Musicians Taking Second Look at PPV


Buoyed by the success of the Spice Girls, several
high-profile music performers are exploring revenue opportunities in the pay-per-view

Top acts such as Sean "Puff Daddy" Combs and Phil
Collins are negotiating deals with PPV networks about distribution of major PPV-concert
events sometime in late spring or early summer, said sources close to the situation.

Already on tap is a June event featuring rock 'n' roll
legend Joe Cocker, said Michael Klein, senior vice president of programming for Viewer's
Choice. The taped concert, which will retail for $9.95, will mark Cocker's first televised
appearance in the United States in years.

Also, direct-broadcast satellite provider DirecTv Inc. is
distributing a March 28 PPV concert featuring jazz and classical pianist David Benoit at a
suggested price of $14.95.

Both Viewer's Choice and Request Television are being
pitched other concerts featuring big-name artists, as well, said representatives from both
sides. That's a far cry from just two years ago, when very few concerts passed PPV's

Why the renewed interest in PPV? One recording executive,
who wished to remain anonymous, said the industry is finally beginning to mature. With an
increase in addressable homes and the emergence of DBS services, there are more avenues to
generate revenue.

John Rubey, president of Spring Communications, a
PPV-event-distribution and consulting company, said DBS provides high-end sound and
picture quality, along with scheduling flexibility, and cable does not. Cable, however,
allows promoters to reach an artist's fan base more effectively by target-marketing
certain areas of the country.

"Unlike years ago, you can marry the best of both
worlds with satellite and cable," Rubey said.

Music promoters are also beginning to realize that PPV will
not provide a major revenue boon, but instead that it can be used as an ancillary
marketing tool for more lucrative revenue opportunities.

Suzanne Berg, senior vice president of promotion for GRP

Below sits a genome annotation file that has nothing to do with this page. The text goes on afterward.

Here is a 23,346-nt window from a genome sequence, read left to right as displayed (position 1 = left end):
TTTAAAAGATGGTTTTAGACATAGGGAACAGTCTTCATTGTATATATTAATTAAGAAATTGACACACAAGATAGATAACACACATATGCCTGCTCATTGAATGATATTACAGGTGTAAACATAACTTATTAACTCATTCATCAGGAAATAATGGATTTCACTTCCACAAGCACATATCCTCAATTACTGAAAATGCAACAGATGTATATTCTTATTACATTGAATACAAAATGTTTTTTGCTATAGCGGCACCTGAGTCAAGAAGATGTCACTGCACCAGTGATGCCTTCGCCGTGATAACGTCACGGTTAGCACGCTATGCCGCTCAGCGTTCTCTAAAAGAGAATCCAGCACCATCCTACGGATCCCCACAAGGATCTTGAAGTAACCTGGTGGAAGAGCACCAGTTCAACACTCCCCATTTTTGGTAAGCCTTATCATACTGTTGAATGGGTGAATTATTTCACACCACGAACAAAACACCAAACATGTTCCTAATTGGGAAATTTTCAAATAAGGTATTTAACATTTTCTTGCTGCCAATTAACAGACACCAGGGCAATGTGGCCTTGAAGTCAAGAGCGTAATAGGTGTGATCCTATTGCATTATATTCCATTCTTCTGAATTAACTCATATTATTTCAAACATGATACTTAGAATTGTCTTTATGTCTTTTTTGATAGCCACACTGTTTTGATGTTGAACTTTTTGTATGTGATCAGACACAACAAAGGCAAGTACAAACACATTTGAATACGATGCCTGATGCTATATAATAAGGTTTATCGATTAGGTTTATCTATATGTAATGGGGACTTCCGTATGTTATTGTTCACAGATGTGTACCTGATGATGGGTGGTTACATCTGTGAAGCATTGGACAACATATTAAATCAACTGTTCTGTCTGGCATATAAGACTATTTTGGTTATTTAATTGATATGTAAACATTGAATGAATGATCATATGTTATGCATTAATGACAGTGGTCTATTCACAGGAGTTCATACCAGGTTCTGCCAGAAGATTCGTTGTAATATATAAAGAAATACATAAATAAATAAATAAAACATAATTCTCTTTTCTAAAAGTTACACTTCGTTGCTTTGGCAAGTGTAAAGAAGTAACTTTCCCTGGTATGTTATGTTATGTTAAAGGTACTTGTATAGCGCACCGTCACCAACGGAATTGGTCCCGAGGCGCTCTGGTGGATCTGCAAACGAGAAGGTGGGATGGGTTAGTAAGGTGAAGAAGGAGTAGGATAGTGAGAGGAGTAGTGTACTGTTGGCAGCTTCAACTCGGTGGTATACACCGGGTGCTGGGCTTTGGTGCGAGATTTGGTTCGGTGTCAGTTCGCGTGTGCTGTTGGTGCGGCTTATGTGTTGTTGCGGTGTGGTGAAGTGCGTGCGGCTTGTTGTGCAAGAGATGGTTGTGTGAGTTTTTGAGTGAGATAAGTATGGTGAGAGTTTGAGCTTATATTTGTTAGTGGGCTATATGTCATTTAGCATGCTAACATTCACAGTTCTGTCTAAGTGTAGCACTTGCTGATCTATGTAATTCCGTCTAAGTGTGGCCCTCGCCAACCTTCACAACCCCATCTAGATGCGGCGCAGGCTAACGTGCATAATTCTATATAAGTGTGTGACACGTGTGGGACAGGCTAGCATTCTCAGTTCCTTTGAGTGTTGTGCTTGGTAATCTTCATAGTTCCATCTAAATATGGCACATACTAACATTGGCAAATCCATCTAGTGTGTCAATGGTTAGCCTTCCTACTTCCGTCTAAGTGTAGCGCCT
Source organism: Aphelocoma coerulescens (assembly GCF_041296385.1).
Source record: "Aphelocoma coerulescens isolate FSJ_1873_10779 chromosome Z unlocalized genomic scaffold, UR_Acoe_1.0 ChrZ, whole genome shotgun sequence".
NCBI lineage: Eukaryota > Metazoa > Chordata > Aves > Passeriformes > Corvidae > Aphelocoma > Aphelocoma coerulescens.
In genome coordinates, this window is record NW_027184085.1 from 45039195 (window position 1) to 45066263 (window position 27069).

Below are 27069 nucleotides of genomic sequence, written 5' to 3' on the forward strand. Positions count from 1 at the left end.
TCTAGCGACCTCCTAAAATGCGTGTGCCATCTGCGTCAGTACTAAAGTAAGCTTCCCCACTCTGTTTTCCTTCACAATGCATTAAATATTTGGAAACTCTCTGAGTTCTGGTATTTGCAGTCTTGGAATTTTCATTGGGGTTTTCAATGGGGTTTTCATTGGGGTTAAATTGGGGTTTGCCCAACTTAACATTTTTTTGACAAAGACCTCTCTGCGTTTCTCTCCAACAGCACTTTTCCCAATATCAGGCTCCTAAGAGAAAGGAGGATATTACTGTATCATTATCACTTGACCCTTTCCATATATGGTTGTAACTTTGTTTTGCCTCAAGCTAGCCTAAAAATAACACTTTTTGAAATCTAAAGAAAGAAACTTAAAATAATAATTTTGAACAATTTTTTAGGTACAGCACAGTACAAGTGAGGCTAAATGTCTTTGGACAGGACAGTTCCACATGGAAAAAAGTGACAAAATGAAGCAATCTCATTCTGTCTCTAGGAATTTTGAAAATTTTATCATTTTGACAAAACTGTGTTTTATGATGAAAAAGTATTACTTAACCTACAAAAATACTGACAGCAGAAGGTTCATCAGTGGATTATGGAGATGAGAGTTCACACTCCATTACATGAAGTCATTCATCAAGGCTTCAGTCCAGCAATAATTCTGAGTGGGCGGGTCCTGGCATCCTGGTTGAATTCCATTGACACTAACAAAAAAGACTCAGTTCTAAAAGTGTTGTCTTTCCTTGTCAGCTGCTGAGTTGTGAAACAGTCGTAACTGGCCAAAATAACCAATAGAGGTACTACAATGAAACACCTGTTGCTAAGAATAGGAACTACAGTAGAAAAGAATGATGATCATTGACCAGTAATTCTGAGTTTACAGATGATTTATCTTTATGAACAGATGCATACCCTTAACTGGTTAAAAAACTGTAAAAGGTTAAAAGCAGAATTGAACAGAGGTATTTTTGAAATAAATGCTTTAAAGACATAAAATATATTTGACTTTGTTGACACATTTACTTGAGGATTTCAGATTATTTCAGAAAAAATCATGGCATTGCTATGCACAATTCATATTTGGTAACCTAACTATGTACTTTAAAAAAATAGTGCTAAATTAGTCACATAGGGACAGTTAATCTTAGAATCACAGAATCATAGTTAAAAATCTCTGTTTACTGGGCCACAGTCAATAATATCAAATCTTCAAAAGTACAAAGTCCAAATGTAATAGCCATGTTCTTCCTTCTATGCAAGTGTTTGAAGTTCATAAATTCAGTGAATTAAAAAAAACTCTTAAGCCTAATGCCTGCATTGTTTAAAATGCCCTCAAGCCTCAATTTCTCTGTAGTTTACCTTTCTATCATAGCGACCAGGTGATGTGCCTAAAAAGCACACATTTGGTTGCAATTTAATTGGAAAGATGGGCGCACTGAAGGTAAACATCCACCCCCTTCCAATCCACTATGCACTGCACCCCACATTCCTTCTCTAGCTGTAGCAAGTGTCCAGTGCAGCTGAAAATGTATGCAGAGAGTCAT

Records, which distributes Benoit's recordings and which has developed a joint PPV-concert
promotion with DirecTv, said PPV provides added exposure for the artists. Further, it
gives record companies another avenue to market and distribute new recordings.

"This exposure enables us to reach a whole new
consumer base with a marketing strategy that is more savvy and interesting than most
traditional, in-store-based campaigns," Berg said.

Indeed, several recent PPV events have helped to boost
record sales for artists. Record sales for the Indigo Girls rose 10 percent in the weeks
prior to and after the group's June 7 PPV concert, while catalog sales for the group
jumped 25 percent, despite disappointing PPV-sales numbers, Rubey said.

"We've found that PPV increases the sales of the
artists' albums, as well as providing a lift in ticket sales," Rubey said.

The resurgence of music bodes well for an industry that is
hungry for events due to the paucity of PPV-boxing cards. The success of Showtime Event
Television's Spice Girls show -- which generated more than 130,000 buys -- as well as the
surprisingly strong early returns from the March Country Stars at Rodeo Houston
country-music series has the industry searching for more music-related events. "With
boxing nonexistent up to this point, [Rodeo Houston] is a new breath of fresh
air," said Debbie Barackman, vice president of programming for Request.